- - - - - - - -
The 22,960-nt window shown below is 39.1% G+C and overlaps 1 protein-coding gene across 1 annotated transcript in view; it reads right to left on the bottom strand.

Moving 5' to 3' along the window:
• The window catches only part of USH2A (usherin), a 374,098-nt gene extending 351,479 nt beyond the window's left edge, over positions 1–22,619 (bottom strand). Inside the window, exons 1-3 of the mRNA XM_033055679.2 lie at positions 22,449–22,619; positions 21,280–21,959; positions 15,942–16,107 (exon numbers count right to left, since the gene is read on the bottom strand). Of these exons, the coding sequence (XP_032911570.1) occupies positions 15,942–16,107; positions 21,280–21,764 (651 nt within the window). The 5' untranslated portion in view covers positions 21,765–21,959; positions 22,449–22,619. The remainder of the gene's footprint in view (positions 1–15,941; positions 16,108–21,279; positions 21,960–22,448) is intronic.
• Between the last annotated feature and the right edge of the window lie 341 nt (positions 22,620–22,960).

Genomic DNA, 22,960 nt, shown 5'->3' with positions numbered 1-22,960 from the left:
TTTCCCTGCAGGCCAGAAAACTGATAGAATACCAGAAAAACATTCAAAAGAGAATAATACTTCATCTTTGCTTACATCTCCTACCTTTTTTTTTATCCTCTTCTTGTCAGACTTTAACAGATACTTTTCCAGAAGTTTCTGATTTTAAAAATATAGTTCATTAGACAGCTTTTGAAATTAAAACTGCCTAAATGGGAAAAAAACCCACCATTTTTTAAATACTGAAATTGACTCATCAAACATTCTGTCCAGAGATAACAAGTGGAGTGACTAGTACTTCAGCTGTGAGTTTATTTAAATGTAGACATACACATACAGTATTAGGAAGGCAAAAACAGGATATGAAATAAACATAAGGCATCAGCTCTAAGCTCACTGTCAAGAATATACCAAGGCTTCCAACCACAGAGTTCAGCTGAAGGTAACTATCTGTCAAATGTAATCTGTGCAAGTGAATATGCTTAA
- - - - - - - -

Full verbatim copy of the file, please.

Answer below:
The 22,960-nt window shown below is 39.1% G+C and overlaps 1 protein-coding gene across 1 annotated transcript in view; it reads right to left on the bottom strand.

Moving 5' to 3' along the window:
• The window catches only part of USH2A (usherin), a 374,098-nt gene extending 351,479 nt beyond the window's left edge, over positions 1–22,619 (bottom strand). Inside the window, exons 1-3 of the mRNA XM_033055679.2 lie at positions 22,449–22,619; positions 21,280–21,959; positions 15,942–16,107 (exon numbers count right to left, since the gene is read on the bottom strand). Of these exons, the coding sequence (XP_032911570.1) occupies positions 15,942–16,107; positions 21,280–21,764 (651 nt within the window). The 5' untranslated portion in view covers positions 21,765–21,959; positions 22,449–22,619. The remainder of the gene's footprint in view (positions 1–15,941; positions 16,108–21,279; positions 21,960–22,448) is intronic.
• Between the last annotated feature and the right edge of the window lie 341 nt (positions 22,620–22,960).

Genomic DNA, 22,960 nt, shown 5'->3' with positions numbered 1-22,960 from the left:
TTTCCCTGCAGGCCAGAAAACTGATAGAATACCAGAAAAACATTCAAAAGAGAATAATACTTCATCTTTGCTTACATCTCCTACCTTTTTTTTTATCCTCTTCTTGTCAGACTTTAACAGATACTTTTCCAGAAGTTTCTGATTTTAAAAATATAGTTCATTAGACAGCTTTTGAAATTAAAACTGCCTAAATGGGAAAAAAACCCACCATTTTTTAAATACTGAAATTGACTCATCAAACATTCTGTCCAGAGATAACAAGTGGAGTGACTAGTACTTCAGCTGTGAGTTTATTTAAATGTAGACATACACATACAGTATTAGGAAGGCAAAAACAGGATATGAAATAAACATAAGGCATCAGCTCTAAGCTCACTGTCAAGAATATACCAAGGCTTCCAACCACAGAGTTCAGCTGAAGGTAACTATCTGTCAAATGTAATCTGTGCAAGTGAATATGCTTAA